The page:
Sail-World reaches 15 other languages
by Nancy Knudsen, Editor on 21 Feb 2013
Biggest news of the week for Sail-World is that now we have stretched past our 2.2 world-wide readership of English-speaking sailors to readers of the 15 top languages in the world, meaning we can now reach more than 90% of the world's sailors with our news. A very exciting world is developing for Internet journalism, as we help google translate to do better for Sail-World.
Cuba - rarely visited photo by Freakygaming.com .. .
Cuba is a rarely visited destination for cruising sailors, but this week we bring you reports from some sailors enjoying the sights.
The Cruising Club of America has announced their annual awards and we'll be featuring the profile and achievements of each of them over the next few weeks. This week it is the winners of the 'Far Horizon' Award
for ten years and 38,000 miles of cruising.
The Blue Planet Odyssey – a world cruising rally with its focus on the climate change and the environment – is shaping to be a ground breaking event, starting next year. This week British sailing guru and rally organiser Jimmy Cornell answers why one of the routes chosen is the hazardous Northwest Passage.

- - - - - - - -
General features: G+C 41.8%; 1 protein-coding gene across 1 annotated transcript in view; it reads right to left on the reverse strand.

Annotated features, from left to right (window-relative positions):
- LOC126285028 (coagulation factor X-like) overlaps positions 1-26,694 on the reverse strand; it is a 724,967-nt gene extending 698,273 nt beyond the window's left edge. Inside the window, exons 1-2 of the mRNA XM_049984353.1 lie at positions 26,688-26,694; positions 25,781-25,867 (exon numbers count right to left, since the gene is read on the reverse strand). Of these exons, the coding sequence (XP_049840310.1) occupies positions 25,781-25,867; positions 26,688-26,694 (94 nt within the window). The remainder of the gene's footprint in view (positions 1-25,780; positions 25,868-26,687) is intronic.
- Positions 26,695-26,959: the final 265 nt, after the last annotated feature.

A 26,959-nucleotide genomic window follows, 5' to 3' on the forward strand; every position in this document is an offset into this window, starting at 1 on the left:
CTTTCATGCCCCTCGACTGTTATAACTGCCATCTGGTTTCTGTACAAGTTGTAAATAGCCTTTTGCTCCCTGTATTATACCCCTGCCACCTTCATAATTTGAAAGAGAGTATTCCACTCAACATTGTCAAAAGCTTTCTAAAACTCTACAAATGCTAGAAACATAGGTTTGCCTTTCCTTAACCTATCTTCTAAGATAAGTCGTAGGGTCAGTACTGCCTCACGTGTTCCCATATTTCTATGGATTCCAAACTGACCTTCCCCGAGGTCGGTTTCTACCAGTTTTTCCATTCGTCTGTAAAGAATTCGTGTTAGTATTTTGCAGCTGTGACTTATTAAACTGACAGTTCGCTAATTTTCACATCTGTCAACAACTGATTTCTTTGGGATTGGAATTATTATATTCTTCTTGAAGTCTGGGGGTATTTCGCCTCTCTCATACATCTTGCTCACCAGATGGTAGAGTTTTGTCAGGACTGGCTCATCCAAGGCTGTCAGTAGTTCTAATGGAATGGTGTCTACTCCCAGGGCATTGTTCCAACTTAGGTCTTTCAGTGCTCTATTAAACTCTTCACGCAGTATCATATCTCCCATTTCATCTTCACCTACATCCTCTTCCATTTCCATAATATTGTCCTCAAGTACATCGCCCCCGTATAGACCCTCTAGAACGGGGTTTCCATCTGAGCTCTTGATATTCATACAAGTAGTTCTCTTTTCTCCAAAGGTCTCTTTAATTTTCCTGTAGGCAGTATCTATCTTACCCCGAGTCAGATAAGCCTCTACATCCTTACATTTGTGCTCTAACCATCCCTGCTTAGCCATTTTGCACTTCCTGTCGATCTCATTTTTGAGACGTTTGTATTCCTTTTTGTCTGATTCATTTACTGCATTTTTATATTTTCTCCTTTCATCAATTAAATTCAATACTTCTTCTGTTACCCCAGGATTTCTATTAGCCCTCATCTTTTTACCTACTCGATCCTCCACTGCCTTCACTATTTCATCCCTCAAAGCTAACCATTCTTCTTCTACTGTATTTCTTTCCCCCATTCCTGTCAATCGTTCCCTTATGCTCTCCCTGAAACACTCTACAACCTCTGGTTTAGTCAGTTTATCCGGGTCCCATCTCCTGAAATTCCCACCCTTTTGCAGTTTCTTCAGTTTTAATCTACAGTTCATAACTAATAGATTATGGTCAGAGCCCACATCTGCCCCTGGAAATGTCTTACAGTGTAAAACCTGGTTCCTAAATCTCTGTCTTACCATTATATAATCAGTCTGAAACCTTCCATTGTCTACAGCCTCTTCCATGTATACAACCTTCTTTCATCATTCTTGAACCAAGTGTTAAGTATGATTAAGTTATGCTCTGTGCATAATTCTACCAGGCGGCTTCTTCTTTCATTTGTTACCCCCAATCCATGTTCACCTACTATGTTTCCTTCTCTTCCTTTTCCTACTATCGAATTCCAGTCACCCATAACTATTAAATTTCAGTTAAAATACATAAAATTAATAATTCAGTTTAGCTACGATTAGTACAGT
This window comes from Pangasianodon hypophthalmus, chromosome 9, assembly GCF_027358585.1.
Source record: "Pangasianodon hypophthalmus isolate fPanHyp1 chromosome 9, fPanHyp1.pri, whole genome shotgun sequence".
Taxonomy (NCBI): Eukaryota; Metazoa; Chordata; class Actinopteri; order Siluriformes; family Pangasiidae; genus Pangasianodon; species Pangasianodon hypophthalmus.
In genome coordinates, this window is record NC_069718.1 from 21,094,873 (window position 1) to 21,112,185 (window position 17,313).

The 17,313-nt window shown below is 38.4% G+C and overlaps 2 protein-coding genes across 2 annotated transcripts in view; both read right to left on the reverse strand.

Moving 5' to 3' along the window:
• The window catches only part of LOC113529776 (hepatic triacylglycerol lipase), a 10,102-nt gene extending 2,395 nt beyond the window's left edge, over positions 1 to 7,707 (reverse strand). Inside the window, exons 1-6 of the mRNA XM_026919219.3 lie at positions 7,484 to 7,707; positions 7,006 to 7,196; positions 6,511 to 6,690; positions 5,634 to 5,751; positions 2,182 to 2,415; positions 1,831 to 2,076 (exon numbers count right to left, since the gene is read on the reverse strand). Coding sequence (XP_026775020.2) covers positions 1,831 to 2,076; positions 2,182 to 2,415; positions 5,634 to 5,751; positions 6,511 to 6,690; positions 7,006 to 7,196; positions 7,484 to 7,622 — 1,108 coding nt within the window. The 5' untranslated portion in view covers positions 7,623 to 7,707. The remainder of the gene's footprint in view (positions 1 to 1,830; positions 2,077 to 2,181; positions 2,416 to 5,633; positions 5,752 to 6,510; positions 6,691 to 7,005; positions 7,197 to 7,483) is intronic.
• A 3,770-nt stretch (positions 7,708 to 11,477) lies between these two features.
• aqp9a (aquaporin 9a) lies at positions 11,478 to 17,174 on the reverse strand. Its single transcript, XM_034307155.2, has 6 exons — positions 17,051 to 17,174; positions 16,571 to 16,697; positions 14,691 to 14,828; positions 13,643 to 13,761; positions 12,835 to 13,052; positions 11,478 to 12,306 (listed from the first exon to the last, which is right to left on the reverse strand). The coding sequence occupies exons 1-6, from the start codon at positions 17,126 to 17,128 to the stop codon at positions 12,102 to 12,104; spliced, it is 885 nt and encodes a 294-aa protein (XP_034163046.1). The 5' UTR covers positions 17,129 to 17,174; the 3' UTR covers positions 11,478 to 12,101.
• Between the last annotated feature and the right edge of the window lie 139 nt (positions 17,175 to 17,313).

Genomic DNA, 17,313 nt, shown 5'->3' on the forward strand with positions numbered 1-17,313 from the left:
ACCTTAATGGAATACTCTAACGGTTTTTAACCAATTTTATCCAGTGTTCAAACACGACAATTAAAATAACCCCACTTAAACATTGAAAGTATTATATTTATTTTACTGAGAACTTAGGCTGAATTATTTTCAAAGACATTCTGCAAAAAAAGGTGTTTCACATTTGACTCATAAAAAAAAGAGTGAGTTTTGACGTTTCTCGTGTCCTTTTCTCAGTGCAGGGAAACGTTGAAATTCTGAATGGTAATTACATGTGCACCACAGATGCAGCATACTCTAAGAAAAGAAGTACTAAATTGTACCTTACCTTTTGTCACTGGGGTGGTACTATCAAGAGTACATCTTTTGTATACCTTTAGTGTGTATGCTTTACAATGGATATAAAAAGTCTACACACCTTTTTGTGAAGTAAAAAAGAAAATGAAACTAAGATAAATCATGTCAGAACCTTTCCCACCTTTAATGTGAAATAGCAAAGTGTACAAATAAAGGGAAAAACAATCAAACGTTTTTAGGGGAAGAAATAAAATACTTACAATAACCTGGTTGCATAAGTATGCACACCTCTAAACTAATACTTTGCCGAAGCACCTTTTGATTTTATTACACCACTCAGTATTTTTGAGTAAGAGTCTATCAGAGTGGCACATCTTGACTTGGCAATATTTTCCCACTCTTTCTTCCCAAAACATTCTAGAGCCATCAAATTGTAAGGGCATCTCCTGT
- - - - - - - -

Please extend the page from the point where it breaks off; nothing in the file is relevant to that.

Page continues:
An Italian sailor now holds the record for the New York to San Francisco route via Cape Horn.
Now there's a challenge. Isn't there an American sailor out there who would like to grab it back?
While sailing hero Pete Goss was completing a sailing kayak circumnavigation of Tasmania, the investigation into the tragic sinking of the tall ship Bounty was – and still is – taking place.
This week read evidence presented that the timbers were rotted before she set off.
Again we have the latest info on new and green products and some fine advice from your fellow cruising sailors. West Marine have announced two environment-protecting innovative products as their 'Green Products for 2013'; America's National Marine Manufacturers Association also announced some Innovation Awards; Neil Langford examines EPIRBs available on the market and discovers some surprising – and disturbing – aspects; read how autopilots are getting smarter and more flexible; and John Jamieson is telling us all to 'think inverted!' when preparing to go sailing. What does that mean? Read the story!
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